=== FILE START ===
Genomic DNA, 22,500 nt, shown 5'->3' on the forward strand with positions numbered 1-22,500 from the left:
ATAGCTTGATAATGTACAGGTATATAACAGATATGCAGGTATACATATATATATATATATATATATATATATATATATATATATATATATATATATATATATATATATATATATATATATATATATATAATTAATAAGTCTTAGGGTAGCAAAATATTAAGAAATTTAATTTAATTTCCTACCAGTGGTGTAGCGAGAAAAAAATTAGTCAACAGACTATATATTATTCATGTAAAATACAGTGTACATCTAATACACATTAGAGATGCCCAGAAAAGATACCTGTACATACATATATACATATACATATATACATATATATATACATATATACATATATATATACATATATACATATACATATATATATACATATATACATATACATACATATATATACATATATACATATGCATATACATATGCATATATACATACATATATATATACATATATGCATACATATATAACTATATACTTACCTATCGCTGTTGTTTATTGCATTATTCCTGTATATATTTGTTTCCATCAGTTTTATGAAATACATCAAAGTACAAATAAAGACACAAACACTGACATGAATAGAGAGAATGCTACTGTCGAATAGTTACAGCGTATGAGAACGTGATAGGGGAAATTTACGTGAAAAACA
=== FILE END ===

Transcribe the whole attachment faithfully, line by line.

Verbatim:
Genomic DNA, 22,500 nt, shown 5'->3' on the forward strand with positions numbered 1-22,500 from the left:
ATAGCTTGATAATGTACAGGTATATAACAGATATGCAGGTATACATATATATATATATATATATATATATATATATATATATATATATATATATATATATATATATATATATATATATATATATATATAATTAATAAGTCTTAGGGTAGCAAAATATTAAGAAATTTAATTTAATTTCCTACCAGTGGTGTAGCGAGAAAAAAATTAGTCAACAGACTATATATTATTCATGTAAAATACAGTGTACATCTAATACACATTAGAGATGCCCAGAAAAGATACCTGTACATACATATATACATATACATATATACATATATATATACATATATACATATATATATACATATATACATATACATATATATATACATATATACATATACATACATATATATACATATATACATATGCATATACATATGCATATATACATACATATATATATACATATATGCATACATATATAACTATATACTTACCTATCGCTGTTGTTTATTGCATTATTCCTGTATATATTTGTTTCCATCAGTTTTATGAAATACATCAAAGTACAAATAAAGACACAAACACTGACATGAATAGAGAGAATGCTACTGTCGAATAGTTACAGCGTATGAGAACGTGATAGGGGAAATTTACGTGAAAAACA